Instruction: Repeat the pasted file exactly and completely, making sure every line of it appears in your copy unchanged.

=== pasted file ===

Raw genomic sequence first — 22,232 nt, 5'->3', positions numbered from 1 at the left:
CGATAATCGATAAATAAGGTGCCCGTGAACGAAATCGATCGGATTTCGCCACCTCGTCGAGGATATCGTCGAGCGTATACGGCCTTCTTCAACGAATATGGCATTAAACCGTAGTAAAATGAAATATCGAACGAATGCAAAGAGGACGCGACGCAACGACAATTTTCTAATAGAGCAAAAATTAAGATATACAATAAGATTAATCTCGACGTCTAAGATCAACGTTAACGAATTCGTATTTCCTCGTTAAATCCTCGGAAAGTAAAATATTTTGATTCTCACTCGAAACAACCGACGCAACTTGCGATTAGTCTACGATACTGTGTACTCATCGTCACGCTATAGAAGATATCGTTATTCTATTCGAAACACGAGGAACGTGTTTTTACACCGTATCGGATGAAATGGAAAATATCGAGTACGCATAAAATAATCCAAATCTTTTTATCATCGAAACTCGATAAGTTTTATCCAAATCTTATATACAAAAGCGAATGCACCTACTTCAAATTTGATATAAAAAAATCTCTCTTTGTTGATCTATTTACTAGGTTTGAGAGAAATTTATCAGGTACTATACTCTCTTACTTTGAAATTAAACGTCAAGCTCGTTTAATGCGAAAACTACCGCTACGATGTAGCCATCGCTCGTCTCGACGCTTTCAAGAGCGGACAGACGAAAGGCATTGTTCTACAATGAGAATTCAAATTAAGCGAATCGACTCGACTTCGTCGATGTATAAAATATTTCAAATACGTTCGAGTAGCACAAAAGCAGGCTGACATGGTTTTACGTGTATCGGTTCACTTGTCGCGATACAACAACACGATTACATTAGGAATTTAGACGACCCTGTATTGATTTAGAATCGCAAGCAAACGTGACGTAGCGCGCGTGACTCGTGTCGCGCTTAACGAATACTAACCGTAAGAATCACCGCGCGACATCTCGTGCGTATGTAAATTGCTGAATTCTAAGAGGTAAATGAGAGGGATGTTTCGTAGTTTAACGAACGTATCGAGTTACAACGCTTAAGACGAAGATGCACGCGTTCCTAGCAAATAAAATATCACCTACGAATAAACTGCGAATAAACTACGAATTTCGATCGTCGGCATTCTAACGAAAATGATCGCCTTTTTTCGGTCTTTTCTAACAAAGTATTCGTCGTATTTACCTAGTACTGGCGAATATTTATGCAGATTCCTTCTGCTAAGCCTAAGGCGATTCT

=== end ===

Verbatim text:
Raw genomic sequence first — 22,232 nt, 5'->3', positions numbered from 1 at the left:
CGATAATCGATAAATAAGGTGCCCGTGAACGAAATCGATCGGATTTCGCCACCTCGTCGAGGATATCGTCGAGCGTATACGGCCTTCTTCAACGAATATGGCATTAAACCGTAGTAAAATGAAATATCGAACGAATGCAAAGAGGACGCGACGCAACGACAATTTTCTAATAGAGCAAAAATTAAGATATACAATAAGATTAATCTCGACGTCTAAGATCAACGTTAACGAATTCGTATTTCCTCGTTAAATCCTCGGAAAGTAAAATATTTTGATTCTCACTCGAAACAACCGACGCAACTTGCGATTAGTCTACGATACTGTGTACTCATCGTCACGCTATAGAAGATATCGTTATTCTATTCGAAACACGAGGAACGTGTTTTTACACCGTATCGGATGAAATGGAAAATATCGAGTACGCATAAAATAATCCAAATCTTTTTATCATCGAAACTCGATAAGTTTTATCCAAATCTTATATACAAAAGCGAATGCACCTACTTCAAATTTGATATAAAAAAATCTCTCTTTGTTGATCTATTTACTAGGTTTGAGAGAAATTTATCAGGTACTATACTCTCTTACTTTGAAATTAAACGTCAAGCTCGTTTAATGCGAAAACTACCGCTACGATGTAGCCATCGCTCGTCTCGACGCTTTCAAGAGCGGACAGACGAAAGGCATTGTTCTACAATGAGAATTCAAATTAAGCGAATCGACTCGACTTCGTCGATGTATAAAATATTTCAAATACGTTCGAGTAGCACAAAAGCAGGCTGACATGGTTTTACGTGTATCGGTTCACTTGTCGCGATACAACAACACGATTACATTAGGAATTTAGACGACCCTGTATTGATTTAGAATCGCAAGCAAACGTGACGTAGCGCGCGTGACTCGTGTCGCGCTTAACGAATACTAACCGTAAGAATCACCGCGCGACATCTCGTGCGTATGTAAATTGCTGAATTCTAAGAGGTAAATGAGAGGGATGTTTCGTAGTTTAACGAACGTATCGAGTTACAACGCTTAAGACGAAGATGCACGCGTTCCTAGCAAATAAAATATCACCTACGAATAAACTGCGAATAAACTACGAATTTCGATCGTCGGCATTCTAACGAAAATGATCGCCTTTTTTCGGTCTTTTCTAACAAAGTATTCGTCGTATTTACCTAGTACTGGCGAATATTTATGCAGATTCCTTCTGCTAAGCCTAAGGCGATTCT